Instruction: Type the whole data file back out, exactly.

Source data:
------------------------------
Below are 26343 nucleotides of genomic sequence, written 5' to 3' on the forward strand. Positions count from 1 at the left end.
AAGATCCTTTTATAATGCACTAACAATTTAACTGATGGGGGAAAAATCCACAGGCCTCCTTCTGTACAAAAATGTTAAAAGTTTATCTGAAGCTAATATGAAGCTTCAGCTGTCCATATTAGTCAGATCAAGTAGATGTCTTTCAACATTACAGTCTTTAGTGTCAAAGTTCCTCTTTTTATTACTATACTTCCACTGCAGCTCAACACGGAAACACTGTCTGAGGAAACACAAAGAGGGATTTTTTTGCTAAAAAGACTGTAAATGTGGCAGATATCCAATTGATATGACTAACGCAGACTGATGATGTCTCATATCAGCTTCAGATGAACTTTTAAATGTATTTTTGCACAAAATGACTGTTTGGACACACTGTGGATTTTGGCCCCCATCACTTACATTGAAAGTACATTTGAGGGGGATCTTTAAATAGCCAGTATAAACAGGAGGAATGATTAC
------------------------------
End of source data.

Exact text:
Below are 26343 nucleotides of genomic sequence, written 5' to 3' on the forward strand. Positions count from 1 at the left end.
AAGATCCTTTTATAATGCACTAACAATTTAACTGATGGGGGAAAAATCCACAGGCCTCCTTCTGTACAAAAATGTTAAAAGTTTATCTGAAGCTAATATGAAGCTTCAGCTGTCCATATTAGTCAGATCAAGTAGATGTCTTTCAACATTACAGTCTTTAGTGTCAAAGTTCCTCTTTTTATTACTATACTTCCACTGCAGCTCAACACGGAAACACTGTCTGAGGAAACACAAAGAGGGATTTTTTTGCTAAAAAGACTGTAAATGTGGCAGATATCCAATTGATATGACTAACGCAGACTGATGATGTCTCATATCAGCTTCAGATGAACTTTTAAATGTATTTTTGCACAAAATGACTGTTTGGACACACTGTGGATTTTGGCCCCCATCACTTACATTGAAAGTACATTTGAGGGGGATCTTTAAATAGCCAGTATAAACAGGAGGAATGATTAC